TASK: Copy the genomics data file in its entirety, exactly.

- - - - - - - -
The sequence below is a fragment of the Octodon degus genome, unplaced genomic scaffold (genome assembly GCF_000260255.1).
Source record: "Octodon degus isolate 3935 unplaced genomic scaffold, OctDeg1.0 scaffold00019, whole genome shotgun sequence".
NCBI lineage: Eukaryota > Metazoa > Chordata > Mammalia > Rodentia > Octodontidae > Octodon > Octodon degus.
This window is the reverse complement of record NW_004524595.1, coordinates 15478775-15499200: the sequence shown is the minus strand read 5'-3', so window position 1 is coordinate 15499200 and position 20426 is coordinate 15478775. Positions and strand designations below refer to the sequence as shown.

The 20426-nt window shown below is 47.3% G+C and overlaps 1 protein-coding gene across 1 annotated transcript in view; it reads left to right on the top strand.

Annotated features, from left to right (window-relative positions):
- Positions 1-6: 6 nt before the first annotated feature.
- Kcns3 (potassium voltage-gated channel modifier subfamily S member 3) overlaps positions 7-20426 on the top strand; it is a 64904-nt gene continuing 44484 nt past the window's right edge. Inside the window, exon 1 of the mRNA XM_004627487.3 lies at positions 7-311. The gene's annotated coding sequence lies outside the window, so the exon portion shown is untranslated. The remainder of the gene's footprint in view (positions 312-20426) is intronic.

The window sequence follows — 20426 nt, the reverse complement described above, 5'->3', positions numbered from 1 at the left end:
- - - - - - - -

The sequence below is a fragment of the Octodon degus genome, unplaced genomic scaffold (genome assembly GCF_000260255.1).
Source record: "Octodon degus isolate 3935 unplaced genomic scaffold, OctDeg1.0 scaffold00019, whole genome shotgun sequence".
NCBI lineage: Eukaryota > Metazoa > Chordata > Mammalia > Rodentia > Octodontidae > Octodon > Octodon degus.
This window is the reverse complement of record NW_004524595.1, coordinates 15478775-15499200: the sequence shown is the minus strand read 5'-3', so window position 1 is coordinate 15499200 and position 20426 is coordinate 15478775. Positions and strand designations below refer to the sequence as shown.

The 20426-nt window shown below is 47.3% G+C and overlaps 1 protein-coding gene across 1 annotated transcript in view; it reads left to right on the top strand.

Annotated features, from left to right (window-relative positions):
- Positions 1-6: 6 nt before the first annotated feature.
- Kcns3 (potassium voltage-gated channel modifier subfamily S member 3) overlaps positions 7-20426 on the top strand; it is a 64904-nt gene continuing 44484 nt past the window's right edge. Inside the window, exon 1 of the mRNA XM_004627487.3 lies at positions 7-311. The gene's annotated coding sequence lies outside the window, so the exon portion shown is untranslated. The remainder of the gene's footprint in view (positions 312-20426) is intronic.

The window sequence follows — 20426 nt, the reverse complement described above, 5'->3', positions numbered from 1 at the left end: